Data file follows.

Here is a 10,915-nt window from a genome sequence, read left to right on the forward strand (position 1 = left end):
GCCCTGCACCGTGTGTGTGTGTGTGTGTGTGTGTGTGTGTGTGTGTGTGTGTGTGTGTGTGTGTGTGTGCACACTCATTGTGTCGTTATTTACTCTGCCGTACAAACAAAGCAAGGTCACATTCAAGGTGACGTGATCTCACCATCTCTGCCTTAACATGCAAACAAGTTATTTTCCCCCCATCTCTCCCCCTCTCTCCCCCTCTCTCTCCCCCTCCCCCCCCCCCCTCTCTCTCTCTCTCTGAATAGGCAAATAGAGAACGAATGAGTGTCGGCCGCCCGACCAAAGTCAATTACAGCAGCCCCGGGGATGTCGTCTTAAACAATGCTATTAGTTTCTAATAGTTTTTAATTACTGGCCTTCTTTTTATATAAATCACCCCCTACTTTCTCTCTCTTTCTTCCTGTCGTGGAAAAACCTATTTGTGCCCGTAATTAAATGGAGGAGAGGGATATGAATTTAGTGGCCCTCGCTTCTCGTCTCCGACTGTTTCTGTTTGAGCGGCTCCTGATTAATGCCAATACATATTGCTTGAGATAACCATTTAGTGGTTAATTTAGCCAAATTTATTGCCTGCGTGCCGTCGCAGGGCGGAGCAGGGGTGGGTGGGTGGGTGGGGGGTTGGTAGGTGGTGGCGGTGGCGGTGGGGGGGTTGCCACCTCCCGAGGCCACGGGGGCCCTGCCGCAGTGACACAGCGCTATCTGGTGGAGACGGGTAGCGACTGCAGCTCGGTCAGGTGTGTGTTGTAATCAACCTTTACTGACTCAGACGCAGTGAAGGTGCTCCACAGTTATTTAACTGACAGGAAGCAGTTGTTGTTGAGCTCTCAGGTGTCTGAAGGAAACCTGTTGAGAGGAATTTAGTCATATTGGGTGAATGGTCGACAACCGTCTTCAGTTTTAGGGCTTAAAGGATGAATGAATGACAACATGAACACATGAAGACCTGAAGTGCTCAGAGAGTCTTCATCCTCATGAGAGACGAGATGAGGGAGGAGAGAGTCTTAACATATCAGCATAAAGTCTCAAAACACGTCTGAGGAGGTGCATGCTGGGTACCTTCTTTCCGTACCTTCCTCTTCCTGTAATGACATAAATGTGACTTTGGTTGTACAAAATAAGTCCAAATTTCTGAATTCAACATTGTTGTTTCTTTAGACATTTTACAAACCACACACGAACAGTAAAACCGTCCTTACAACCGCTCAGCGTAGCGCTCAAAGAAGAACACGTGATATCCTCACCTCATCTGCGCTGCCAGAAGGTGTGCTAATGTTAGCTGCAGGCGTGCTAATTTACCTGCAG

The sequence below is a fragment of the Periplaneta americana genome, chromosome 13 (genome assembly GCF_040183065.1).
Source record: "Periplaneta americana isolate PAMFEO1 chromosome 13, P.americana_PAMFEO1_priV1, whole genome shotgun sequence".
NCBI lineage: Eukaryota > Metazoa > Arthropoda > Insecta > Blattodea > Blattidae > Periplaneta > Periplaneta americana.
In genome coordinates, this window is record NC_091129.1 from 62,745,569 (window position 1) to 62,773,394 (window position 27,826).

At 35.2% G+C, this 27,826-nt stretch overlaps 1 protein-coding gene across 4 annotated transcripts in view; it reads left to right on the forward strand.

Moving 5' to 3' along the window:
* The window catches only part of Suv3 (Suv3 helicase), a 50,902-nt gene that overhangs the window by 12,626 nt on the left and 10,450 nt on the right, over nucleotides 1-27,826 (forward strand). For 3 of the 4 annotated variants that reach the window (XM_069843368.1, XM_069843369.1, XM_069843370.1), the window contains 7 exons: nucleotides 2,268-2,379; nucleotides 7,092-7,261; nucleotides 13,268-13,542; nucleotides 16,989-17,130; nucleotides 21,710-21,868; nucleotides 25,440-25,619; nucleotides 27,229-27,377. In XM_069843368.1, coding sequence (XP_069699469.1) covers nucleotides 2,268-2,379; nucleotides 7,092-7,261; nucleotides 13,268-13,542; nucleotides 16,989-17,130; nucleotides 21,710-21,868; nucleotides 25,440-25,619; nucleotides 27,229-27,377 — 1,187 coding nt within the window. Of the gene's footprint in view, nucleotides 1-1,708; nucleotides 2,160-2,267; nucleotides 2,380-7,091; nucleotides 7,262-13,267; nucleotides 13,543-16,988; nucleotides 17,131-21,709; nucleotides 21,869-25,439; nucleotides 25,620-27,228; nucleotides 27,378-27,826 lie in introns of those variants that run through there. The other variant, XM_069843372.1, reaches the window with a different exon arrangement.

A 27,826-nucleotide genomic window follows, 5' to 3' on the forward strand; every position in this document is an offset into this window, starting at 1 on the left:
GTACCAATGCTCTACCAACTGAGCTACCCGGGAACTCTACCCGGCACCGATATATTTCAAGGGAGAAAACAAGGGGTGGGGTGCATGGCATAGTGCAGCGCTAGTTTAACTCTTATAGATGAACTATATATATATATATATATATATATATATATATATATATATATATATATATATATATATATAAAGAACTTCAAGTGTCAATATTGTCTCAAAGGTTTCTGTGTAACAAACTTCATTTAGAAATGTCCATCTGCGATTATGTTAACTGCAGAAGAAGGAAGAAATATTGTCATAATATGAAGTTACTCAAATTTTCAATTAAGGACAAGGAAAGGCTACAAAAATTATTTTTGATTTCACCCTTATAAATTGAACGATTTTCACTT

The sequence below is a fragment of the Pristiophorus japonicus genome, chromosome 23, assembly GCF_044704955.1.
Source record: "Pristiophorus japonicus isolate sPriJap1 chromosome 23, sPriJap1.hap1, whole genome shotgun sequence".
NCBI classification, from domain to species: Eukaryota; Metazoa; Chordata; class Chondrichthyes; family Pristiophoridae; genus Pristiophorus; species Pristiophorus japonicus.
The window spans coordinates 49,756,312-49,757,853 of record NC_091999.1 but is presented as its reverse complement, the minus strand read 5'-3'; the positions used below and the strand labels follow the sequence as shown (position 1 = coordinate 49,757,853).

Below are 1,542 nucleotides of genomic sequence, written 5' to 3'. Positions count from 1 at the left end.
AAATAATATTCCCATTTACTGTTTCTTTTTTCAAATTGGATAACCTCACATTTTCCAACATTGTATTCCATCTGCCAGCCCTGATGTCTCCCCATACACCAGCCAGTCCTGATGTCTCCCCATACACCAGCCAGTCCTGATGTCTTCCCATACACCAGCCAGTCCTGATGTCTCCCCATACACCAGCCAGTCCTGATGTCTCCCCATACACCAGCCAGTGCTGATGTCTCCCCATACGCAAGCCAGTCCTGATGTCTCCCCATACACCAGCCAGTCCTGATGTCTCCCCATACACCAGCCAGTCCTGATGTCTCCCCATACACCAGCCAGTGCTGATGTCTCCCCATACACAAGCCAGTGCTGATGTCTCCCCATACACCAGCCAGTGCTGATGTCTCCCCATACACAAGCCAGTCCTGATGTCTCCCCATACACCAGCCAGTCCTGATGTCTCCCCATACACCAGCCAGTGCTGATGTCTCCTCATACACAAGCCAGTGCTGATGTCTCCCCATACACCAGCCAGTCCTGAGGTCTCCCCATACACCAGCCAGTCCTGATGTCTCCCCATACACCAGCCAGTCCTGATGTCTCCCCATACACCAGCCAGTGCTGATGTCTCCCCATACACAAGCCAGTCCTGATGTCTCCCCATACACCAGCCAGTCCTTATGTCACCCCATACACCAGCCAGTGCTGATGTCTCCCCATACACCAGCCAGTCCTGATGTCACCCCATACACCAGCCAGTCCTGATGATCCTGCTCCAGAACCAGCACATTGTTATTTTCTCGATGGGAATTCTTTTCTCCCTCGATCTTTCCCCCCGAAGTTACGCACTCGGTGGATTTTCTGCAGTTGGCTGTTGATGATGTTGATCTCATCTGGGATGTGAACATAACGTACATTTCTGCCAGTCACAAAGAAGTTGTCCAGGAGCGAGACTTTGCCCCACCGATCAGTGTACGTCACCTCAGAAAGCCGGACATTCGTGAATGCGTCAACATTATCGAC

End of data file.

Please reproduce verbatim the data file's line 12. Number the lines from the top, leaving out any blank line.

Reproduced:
The sequence below is a fragment of the Pristiophorus japonicus genome, chromosome 23, assembly GCF_044704955.1.